South Island Interlude

After our two weeks in Wellington, we had a four-day excursion to the top of the South Island, starting on Thursday 13th February.  We were fortunate to have great weather for most of the trip.  Many of the things we did reminded us of our first ever visit to this part of New Zealand, though we tried to fit in some new things too.

Thursday

We took the 9 am ferry across the Cook Strait to Picton.  Although we visited the South Island many times when we lived in Wellington, this was only the second time we’d taken the ferry.  Flying is much quicker, and if you are limited to weekends off from work, it’s really the only option.  However, when not pressed for time, the ferry is a cheaper and more relaxing alternative.

The ferry takes over three hours, but for most of the time you are cruising between the peninsulas which enclose Wellington Harbour, or the islands of the Tory Channel and the Queen Charlotte Sound.  It is a scenic journey, and a good opportunity for photography – the only problem being that everyone is fighting for the best views!

Setting sail from Wellington

Setting sail from Wellington

Farewell to the North Island

Farewell to the North Island

Through the Tory Channel

Through the Tory Channel

Picton harbour, our South Island landfall

Picton harbour, our South Island landfall

In Picton we had lunch, collected a hire car and headed for Nelson, one of our favourite NZ towns.  Our route took us along the picturesque Queen Charlotte Drive, and we paused to walk out to the Cullen Point viewpoint.  In Nelson we discovered a new pub, the Free House, in a converted church, with comfortable seating inside and out.  We had dinner at a pizza bar, followed by cocktails in Harry’s, two places we’d enjoyed on previous visits.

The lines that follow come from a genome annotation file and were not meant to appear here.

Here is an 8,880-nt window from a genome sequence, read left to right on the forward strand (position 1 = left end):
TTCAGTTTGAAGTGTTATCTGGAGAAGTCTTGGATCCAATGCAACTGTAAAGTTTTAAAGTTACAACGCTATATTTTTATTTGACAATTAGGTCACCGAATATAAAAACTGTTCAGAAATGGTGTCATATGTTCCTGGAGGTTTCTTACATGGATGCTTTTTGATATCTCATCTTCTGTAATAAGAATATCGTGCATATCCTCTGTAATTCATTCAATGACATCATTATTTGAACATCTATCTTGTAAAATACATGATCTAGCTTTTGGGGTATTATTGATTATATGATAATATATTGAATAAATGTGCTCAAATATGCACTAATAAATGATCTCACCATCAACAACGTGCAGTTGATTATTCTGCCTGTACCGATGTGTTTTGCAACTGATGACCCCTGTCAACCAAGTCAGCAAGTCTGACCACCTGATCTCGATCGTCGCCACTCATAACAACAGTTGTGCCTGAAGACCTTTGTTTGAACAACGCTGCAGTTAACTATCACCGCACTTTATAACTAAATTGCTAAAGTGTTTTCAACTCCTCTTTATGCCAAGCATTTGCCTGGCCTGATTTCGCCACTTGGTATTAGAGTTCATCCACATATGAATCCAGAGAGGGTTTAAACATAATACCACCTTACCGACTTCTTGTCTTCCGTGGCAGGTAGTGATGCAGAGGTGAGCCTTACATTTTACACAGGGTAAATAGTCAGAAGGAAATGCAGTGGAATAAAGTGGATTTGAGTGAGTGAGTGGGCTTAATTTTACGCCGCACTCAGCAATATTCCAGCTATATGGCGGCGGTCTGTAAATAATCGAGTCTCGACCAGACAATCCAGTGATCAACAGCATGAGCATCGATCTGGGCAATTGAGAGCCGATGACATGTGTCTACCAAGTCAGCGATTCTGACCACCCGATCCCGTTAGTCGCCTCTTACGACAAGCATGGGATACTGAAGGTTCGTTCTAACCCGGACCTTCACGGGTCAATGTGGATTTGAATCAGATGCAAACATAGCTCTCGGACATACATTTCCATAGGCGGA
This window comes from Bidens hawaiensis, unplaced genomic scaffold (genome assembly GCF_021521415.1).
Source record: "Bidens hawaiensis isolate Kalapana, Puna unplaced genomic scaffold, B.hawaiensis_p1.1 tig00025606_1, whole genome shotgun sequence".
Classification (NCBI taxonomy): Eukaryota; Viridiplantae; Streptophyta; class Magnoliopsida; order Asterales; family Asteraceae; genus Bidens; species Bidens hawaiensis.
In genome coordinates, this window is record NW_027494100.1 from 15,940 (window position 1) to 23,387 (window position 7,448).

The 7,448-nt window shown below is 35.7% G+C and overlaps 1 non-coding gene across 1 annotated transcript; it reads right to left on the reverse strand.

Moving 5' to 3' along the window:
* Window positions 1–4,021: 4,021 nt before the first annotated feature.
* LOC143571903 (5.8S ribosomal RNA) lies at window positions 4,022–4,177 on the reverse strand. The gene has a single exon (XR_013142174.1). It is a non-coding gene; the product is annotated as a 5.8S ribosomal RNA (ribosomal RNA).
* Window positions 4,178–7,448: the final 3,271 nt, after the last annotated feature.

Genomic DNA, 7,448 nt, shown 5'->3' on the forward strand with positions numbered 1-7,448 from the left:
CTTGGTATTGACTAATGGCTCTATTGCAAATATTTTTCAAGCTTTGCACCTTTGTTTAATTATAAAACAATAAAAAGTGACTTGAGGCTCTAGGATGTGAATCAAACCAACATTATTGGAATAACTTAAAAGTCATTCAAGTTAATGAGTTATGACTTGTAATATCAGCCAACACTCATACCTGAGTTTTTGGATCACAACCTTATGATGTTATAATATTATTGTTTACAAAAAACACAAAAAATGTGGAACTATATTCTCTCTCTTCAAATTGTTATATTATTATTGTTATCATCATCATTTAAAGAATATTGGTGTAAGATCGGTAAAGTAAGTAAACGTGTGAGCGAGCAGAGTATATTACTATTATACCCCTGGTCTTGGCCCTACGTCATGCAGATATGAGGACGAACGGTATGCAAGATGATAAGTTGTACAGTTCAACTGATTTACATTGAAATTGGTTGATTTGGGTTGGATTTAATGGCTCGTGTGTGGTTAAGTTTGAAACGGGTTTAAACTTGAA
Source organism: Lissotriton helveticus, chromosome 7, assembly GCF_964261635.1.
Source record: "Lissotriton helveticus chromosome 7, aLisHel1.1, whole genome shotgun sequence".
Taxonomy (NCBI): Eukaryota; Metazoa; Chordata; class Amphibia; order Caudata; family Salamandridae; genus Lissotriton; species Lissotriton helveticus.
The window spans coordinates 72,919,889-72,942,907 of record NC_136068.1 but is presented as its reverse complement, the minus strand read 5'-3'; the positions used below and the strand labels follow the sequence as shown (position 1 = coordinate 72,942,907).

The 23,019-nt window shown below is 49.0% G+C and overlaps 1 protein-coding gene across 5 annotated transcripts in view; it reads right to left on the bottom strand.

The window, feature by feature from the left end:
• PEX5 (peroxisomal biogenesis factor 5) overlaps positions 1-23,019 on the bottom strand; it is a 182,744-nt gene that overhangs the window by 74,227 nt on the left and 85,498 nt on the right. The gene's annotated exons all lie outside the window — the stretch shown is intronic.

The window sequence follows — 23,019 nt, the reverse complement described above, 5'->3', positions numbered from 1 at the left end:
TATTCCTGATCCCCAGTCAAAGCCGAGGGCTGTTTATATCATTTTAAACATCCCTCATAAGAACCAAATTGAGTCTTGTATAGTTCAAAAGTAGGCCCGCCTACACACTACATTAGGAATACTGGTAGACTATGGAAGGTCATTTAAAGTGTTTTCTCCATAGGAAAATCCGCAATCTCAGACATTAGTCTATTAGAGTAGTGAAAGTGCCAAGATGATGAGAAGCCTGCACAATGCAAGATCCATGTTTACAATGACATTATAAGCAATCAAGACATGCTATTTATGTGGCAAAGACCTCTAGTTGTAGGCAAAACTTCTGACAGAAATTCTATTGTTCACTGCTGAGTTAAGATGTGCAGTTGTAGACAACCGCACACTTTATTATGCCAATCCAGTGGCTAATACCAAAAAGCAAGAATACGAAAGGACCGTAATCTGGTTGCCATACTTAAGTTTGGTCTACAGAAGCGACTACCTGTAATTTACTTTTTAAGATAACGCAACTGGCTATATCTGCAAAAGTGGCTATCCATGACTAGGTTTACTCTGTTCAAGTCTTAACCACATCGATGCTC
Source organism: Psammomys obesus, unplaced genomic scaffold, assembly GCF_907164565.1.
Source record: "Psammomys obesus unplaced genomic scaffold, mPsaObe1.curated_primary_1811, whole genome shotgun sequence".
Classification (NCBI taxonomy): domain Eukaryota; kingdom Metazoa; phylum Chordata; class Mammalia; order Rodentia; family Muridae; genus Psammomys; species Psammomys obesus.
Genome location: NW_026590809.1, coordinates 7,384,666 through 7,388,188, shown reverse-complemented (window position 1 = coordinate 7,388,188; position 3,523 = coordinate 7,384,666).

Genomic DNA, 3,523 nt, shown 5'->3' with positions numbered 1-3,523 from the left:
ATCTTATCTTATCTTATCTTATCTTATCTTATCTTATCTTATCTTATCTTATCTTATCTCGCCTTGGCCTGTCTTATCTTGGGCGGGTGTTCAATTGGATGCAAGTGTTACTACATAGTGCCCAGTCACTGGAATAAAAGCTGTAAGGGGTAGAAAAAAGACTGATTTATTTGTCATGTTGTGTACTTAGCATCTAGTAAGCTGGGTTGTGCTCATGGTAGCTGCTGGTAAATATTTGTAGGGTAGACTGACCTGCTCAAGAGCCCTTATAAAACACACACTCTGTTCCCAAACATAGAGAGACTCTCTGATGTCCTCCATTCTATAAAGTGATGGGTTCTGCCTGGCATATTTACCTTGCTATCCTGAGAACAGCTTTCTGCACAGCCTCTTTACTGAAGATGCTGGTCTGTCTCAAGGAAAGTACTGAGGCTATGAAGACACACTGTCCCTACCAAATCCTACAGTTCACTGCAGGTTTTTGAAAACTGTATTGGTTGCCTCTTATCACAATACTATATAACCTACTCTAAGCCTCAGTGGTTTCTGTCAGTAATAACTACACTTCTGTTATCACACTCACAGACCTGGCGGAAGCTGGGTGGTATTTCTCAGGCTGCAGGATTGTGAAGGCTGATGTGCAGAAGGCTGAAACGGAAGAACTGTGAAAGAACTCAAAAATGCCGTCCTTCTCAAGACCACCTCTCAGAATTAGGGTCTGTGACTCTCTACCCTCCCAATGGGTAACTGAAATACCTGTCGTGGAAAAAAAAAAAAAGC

View from Cullen Point

View from Cullen Point

The Free House pub

The Free House pub

Friday

We continued west from Nelson to the small town of Motueka. Kahurangi National Park is the second biggest in NZ, but it is not easily accessible. There are multi-day walks, but these involve staying overnight in basic huts, and carrying all your equipment with you – not something that appeals to us.   Just before we left NZ in 2010, we learned that there is access by road from Motueka to the Flora car park in the north of Kahurangi.  It was too late then for us to explore, so we decided to do so on this trip.

The first part of the road is scenic, an easy drive with little traffic.  But then… the last 11 kms is on an unsealed road, and for the final 7 kms the road is VERY steep and VERY rough.  We have a lot of experience of NZ roads, but this one was frankly terrifying.  We had doubts about whether our hire car (economy category, i.e. old) would make it.  We were mightily relieved to reach the Flora car park, but concerned to see notices warning of many thefts from cars there.  Since we were between motels, all our possessions were in the car.

Looking towards Mount Arthur

Looking towards Mount Arthur

We took the track up to the Mount Arthur Hut.  We were walking mainly through interesting moss-covered forest, but views were limited.  We’d been told that the best views were just above the hut, but unfortunately by the time we got there the weather had deteriorated and visibility was poor.  While walking, there were two questions uppermost in our minds: 1. would all our things still be in the car? and 2. would we make it safely down to sea level?  Luckily, the answer to both questions was yes.

Through the mossy forest

Through the mossy forest

A glimpse of the summit

A glimpse of the summit

The path through the woods

The path through the woods

Interesting growths on the trees

Interesting growths on the trees